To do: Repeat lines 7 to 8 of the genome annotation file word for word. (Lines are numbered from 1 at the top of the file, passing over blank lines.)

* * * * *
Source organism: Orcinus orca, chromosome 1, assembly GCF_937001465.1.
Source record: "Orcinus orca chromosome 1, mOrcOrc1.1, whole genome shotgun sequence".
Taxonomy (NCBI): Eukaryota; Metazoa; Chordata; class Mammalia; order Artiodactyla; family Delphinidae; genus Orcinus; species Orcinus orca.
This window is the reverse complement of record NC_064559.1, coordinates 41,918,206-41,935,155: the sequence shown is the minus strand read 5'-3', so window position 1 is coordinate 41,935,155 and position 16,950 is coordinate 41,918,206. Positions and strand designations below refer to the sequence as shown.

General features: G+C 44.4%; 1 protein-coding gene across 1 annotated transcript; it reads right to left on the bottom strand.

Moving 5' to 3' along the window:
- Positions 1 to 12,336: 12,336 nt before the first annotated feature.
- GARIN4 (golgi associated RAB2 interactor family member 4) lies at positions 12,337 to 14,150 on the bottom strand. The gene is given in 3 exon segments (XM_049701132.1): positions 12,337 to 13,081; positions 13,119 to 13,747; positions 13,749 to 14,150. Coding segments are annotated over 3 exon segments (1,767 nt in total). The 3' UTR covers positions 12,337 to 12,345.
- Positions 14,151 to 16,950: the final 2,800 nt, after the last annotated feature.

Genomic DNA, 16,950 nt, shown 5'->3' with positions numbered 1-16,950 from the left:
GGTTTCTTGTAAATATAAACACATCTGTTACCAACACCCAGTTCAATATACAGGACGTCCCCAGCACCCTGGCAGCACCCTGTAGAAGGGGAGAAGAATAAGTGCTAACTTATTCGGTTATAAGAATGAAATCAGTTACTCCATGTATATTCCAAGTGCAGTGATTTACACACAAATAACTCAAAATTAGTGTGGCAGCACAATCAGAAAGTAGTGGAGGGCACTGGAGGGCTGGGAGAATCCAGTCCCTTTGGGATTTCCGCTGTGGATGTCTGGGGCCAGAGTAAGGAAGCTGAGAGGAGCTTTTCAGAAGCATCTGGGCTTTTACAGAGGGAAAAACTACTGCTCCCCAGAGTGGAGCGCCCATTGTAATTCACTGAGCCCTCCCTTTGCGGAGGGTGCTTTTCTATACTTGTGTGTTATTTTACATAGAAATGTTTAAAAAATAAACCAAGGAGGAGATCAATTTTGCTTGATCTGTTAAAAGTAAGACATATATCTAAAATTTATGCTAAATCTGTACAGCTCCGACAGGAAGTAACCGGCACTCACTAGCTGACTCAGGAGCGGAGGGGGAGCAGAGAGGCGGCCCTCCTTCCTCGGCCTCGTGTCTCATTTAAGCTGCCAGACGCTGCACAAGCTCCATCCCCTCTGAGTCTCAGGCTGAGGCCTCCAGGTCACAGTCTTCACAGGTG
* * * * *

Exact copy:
- Positions 1 to 12,336: 12,336 nt before the first annotated feature.
- GARIN4 (golgi associated RAB2 interactor family member 4) lies at positions 12,337 to 14,150 on the bottom strand. The gene is given in 3 exon segments (XM_049701132.1): positions 12,337 to 13,081; positions 13,119 to 13,747; positions 13,749 to 14,150. Coding segments are annotated over 3 exon segments (1,767 nt in total). The 3' UTR covers positions 12,337 to 12,345.